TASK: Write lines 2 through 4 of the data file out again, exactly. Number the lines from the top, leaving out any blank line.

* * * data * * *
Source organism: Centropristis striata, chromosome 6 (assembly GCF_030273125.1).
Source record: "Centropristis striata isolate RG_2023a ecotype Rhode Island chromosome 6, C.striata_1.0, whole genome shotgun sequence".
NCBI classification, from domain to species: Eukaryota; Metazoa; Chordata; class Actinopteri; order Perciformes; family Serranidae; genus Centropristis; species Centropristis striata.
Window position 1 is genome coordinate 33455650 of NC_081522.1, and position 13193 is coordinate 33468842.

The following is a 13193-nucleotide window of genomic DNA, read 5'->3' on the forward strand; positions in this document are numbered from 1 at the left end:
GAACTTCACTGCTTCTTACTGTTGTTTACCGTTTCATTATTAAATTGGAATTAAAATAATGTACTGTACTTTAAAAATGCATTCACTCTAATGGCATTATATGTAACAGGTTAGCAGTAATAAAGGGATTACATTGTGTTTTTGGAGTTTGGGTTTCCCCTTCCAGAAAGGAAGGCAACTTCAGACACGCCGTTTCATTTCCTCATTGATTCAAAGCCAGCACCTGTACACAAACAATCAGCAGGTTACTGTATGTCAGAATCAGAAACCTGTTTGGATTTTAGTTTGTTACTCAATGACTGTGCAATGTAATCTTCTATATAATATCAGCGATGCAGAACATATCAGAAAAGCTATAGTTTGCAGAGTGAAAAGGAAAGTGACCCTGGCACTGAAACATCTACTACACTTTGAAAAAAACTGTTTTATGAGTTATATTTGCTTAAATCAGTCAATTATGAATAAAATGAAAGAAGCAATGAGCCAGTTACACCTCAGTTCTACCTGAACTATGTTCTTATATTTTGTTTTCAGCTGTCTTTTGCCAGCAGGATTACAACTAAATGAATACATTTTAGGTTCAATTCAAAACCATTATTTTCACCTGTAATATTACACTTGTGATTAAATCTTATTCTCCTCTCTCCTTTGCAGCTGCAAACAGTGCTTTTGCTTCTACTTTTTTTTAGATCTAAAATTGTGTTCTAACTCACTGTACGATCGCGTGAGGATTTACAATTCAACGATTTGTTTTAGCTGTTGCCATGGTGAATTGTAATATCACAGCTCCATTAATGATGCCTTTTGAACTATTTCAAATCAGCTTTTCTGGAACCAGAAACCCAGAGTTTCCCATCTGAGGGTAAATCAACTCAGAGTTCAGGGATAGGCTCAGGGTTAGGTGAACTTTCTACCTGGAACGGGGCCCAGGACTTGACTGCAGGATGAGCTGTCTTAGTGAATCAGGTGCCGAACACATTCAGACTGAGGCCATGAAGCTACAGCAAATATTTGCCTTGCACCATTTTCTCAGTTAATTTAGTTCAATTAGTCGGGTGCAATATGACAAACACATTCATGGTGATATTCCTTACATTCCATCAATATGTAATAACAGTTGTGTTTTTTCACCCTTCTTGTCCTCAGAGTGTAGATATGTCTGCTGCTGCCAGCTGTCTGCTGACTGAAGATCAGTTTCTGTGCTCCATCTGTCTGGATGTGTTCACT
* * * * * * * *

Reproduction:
Source record: "Centropristis striata isolate RG_2023a ecotype Rhode Island chromosome 6, C.striata_1.0, whole genome shotgun sequence".
NCBI classification, from domain to species: Eukaryota; Metazoa; Chordata; class Actinopteri; order Perciformes; family Serranidae; genus Centropristis; species Centropristis striata.
Window position 1 is genome coordinate 33455650 of NC_081522.1, and position 13193 is coordinate 33468842.